Under OpenChat/2 you have a separate window for each channel you're on, but these windows are so flexible you can even open up a connection to more than one server at a time (allowing you to chat on multiple networks). Type "/window new server irc.whatever.server.com:6667" and you're set. If that seems archaic, the GemZ script has a drop-down menu option to do the same thing.

With the ability to customize each of these windows separately comes one feature I really like: the ability to translate mIRC color codes on a per-channel basis. If one channel has a majority of mIRC users you can switch the translation on and see colored text the way the user intended it to be seen, and if another channel has a majority of IRCII or OpenChat/2 users then you can leave the translation off -- without interfering with the settings of the previous channel. Type "/save" and all of these settings are permanently saved between sessions.

But typing in an OpenChat/2 window is hindered somewhat by the single-line, horizontally-scrolling entry field. At a glance you can't see the whole text of what you've been typing (if it's long), only what can be seen in the width of the window that you've set. Also, using the mouse to select text you've typed isn't easy if it runs off the edge, since it scrolls by so fast it's hard not to overshoot and select too much. Selecting text in the conversation area is easier though, however, it always selects using 'rectangle' or 'column' mode and not following the flow of the text.


Even with the default script it seems like all the common aliases are already there waiting for the user. "/j" works as an alias for "/join" for example, something that usually has to be configured manually under other clients. OpenChat/2 will not pester you with windows popping up suddenly either, automatically accepting DCCs as they come. A file transfer's progress is monitored in the status bar, cycling through if you should have more than one going. With GemZ one can even create a dedicated private messages window (GIF, 20.1k), rather than have query windows pop up automatically (a feature that is also available should you want it).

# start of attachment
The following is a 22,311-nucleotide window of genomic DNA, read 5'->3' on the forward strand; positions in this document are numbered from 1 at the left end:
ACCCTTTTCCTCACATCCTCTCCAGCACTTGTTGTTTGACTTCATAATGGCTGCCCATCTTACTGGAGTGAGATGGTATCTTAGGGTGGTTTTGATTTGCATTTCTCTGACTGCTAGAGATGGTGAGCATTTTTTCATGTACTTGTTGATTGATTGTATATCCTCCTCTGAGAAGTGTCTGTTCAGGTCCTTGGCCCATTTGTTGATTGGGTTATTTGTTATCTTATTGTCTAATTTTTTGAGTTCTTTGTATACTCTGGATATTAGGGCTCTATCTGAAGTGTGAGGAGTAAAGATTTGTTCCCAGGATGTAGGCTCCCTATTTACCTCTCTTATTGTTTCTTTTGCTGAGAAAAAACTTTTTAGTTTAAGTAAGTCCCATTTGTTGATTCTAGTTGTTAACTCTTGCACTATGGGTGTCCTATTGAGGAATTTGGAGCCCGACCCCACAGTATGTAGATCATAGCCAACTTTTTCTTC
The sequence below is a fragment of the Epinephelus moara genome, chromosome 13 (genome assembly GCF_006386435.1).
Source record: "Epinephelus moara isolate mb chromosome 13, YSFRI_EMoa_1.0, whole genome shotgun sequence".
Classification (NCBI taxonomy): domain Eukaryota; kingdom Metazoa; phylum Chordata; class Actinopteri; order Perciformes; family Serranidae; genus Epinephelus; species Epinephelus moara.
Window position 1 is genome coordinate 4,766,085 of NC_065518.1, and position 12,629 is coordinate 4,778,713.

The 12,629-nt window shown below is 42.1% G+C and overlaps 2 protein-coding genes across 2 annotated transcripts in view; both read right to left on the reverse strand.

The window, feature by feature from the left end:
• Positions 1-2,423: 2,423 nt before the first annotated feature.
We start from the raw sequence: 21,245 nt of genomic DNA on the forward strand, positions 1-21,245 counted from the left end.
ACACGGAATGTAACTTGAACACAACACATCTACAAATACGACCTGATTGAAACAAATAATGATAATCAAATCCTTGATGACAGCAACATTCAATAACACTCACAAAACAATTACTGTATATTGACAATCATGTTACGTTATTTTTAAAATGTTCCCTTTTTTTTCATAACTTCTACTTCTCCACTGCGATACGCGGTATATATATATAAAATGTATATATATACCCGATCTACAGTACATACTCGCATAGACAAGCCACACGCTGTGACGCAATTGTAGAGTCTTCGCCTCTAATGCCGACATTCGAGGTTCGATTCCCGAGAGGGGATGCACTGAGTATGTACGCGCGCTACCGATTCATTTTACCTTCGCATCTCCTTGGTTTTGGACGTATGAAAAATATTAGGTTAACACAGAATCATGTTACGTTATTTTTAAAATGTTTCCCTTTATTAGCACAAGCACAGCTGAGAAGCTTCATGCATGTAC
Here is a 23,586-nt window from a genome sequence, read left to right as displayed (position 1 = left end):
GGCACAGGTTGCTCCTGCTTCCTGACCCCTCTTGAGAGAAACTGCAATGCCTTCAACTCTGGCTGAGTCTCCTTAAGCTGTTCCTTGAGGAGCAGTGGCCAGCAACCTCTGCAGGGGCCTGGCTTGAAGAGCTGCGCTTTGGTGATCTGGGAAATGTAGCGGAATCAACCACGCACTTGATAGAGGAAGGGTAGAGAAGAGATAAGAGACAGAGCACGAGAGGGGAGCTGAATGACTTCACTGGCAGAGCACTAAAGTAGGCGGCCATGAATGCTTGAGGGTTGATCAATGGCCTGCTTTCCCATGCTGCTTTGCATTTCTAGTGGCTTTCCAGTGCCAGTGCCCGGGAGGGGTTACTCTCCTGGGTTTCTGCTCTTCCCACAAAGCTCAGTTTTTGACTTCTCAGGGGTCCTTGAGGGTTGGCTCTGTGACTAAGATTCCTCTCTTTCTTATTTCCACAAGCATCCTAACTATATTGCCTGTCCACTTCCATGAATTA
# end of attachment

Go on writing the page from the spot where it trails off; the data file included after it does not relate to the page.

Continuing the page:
I fell in love with the Tab key after using OpenChat/2. On an empty line you can press Tab and the program will cycle through all the people who have sent you a private message since you started the session, prefixing their nick with "/msg", ready for you to type a private reply to them. If you use GemZ, combined with the dedicated messages window, you'll have something infinitely more convenient than the idea of keeping track of multiple query windows popping up everywhere.

But what sits in a class of its own in OpenChat/2 is the use of the tab key for completing long DCC commands. You can drag-n-drop (explained later) and pick from a file open dialog, but nine times out of ten I'll use the tab key.

Here's how it works. Say you type the following (where "*tab*" is a tap of the Tab key):

/dcc se*tab*Tr*tab*d:/im*tab*sc*tab*ar*tab*mes*tab*
Look carefully at the above, because each time you press the *tab* OpenChat/2 will expand what you've typed into the following:
/dcc send Trevor d:/image-bank/scenery/arizona/mesa1.gif
Only taking you a couple of keystrokes to do the whole thing. OpenChat/2's script (either the default one or GemZ -- both have this feature) is scanning your hard disk all the time, filling out the missing parts every time you hit the tab key. Taking the above example further, say you had several images in that directory named 'mesa1.gif', 'mesa2.gif', 'mesa3.gif' and so on. Tapping the Tab key multiple times at the end will cycle through each file that matches. What it boils down to is this: if your hands are already on the keyboard it's so much faster than messing around with dialog boxes or folder views. But yes, there is drag-n-drop too...


Dragging and dropping of files is handled well under OpenChat/2. Keep an open folder next to the client and you can just drag-n-drop files onto the nick of a person you want to send them to. Drop them onto you own nick and it'll set up an XDCC Offer list -- a menuing system with which you can offer files to others for automatic retrieval by request.